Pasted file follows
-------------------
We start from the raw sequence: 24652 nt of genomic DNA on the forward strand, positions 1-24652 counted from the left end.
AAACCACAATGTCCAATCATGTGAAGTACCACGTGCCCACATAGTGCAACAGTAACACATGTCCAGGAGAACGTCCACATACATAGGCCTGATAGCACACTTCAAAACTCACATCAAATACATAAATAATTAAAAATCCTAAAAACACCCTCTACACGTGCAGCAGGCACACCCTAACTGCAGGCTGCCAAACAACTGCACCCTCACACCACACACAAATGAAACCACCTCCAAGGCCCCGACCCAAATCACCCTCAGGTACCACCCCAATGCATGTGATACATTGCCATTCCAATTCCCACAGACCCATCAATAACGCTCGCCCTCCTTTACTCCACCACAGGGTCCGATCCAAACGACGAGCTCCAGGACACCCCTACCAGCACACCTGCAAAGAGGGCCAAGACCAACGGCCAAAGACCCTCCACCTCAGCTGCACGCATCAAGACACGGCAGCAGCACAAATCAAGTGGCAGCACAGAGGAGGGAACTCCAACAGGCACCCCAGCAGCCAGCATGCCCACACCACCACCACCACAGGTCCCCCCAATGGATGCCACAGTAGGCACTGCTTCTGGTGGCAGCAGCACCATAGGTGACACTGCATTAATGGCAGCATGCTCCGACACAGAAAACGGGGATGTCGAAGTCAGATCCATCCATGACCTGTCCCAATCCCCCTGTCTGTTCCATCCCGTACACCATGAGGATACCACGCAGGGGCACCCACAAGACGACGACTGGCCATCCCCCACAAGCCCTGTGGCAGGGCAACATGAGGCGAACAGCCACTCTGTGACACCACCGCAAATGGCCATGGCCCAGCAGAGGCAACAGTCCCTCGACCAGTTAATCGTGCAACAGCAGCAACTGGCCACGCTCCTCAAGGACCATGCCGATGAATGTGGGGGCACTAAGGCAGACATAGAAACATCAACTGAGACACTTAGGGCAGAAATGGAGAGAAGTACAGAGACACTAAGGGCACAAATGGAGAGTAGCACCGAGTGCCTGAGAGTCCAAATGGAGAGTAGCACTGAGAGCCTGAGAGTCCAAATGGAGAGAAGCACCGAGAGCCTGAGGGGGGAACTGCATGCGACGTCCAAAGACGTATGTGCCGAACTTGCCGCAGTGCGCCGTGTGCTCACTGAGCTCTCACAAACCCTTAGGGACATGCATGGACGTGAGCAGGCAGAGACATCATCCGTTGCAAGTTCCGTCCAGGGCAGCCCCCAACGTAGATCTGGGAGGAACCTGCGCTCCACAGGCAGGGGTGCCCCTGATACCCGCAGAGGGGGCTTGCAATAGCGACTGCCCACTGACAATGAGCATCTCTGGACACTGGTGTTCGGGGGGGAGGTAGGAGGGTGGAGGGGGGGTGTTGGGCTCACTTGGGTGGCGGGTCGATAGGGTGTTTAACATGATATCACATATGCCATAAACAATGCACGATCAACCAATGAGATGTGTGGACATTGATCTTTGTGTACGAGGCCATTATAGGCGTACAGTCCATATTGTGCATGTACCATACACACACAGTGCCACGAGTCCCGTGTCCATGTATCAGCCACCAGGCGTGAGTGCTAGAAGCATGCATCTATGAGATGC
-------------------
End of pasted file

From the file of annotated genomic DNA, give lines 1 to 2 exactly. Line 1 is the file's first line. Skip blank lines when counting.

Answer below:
We start from the raw sequence: 24652 nt of genomic DNA on the forward strand, positions 1-24652 counted from the left end.
AAACCACAATGTCCAATCATGTGAAGTACCACGTGCCCACATAGTGCAACAGTAACACATGTCCAGGAGAACGTCCACATACATAGGCCTGATAGCACACTTCAAAACTCACATCAAATACATAAATAATTAAAAATCCTAAAAACACCCTCTACACGTGCAGCAGGCACACCCTAACTGCAGGCTGCCAAACAACTGCACCCTCACACCACACACAAATGAAACCACCTCCAAGGCCCCGACCCAAATCACCCTCAGGTACCACCCCAATGCATGTGATACATTGCCATTCCAATTCCCACAGACCCATCAATAACGCTCGCCCTCCTTTACTCCACCACAGGGTCCGATCCAAACGACGAGCTCCAGGACACCCCTACCAGCACACCTGCAAAGAGGGCCAAGACCAACGGCCAAAGACCCTCCACCTCAGCTGCACGCATCAAGACACGGCAGCAGCACAAATCAAGTGGCAGCACAGAGGAGGGAACTCCAACAGGCACCCCAGCAGCCAGCATGCCCACACCACCACCACCACAGGTCCCCCCAATGGATGCCACAGTAGGCACTGCTTCTGGTGGCAGCAGCACCATAGGTGACACTGCATTAATGGCAGCATGCTCCGACACAGAAAACGGGGATGTCGAAGTCAGATCCATCCATGACCTGTCCCAATCCCCCTGTCTGTTCCATCCCGTACACCATGAGGATACCACGCAGGGGCACCCACAAGACGACGACTGGCCATCCCCCACAAGCCCTGTGGCAGGGCAACATGAGGCGAACAGCCACTCTGTGACACCACCGCAAATGGCCATGGCCCAGCAGAGGCAACAGTCCCTCGACCAGTTAATCGTGCAACAGCAGCAACTGGCCACGCTCCTCAAGGACCATGCCGATGAATGTGGGGGCACTAAGGCAGACATAGAAACATCAACTGAGACACTTAGGGCAGAAATGGAGAGAAGTACAGAGACACTAAGGGCACAAATGGAGAGTAGCACCGAGTGCCTGAGAGTCCAAATGGAGAGTAGCACTGAGAGCCTGAGAGTCCAAATGGAGAGAAGCACCGAGAGCCTGAGGGGGGAACTGCATGCGACGTCCAAAGACGTATGTGCCGAACTTGCCGCAGTGCGCCGTGTGCTCACTGAGCTCTCACAAACCCTTAGGGACATGCATGGACGTGAGCAGGCAGAGACATCATCCGTTGCAAGTTCCGTCCAGGGCAGCCCCCAACGTAGATCTGGGAGGAACCTGCGCTCCACAGGCAGGGGTGCCCCTGATACCCGCAGAGGGGGCTTGCAATAGCGACTGCCCACTGACAATGAGCATCTCTGGACACTGGTGTTCGGGGGGGAGGTAGGAGGGTGGAGGGGGGGTGTTGGGCTCACTTGGGTGGCGGGTCGATAGGGTGTTTAACATGATATCACATATGCCATAAACAATGCACGATCAACCAATGAGATGTGTGGACATTGATCTTTGTGTACGAGGCCATTATAGGCGTACAGTCCATATTGTGCATGTACCATACACACACAGTGCCACGAGTCCCGTGTCCATGTATCAGCCACCAGGCGTGAGTGCTAGAAGCATGCATCTATGAGATGC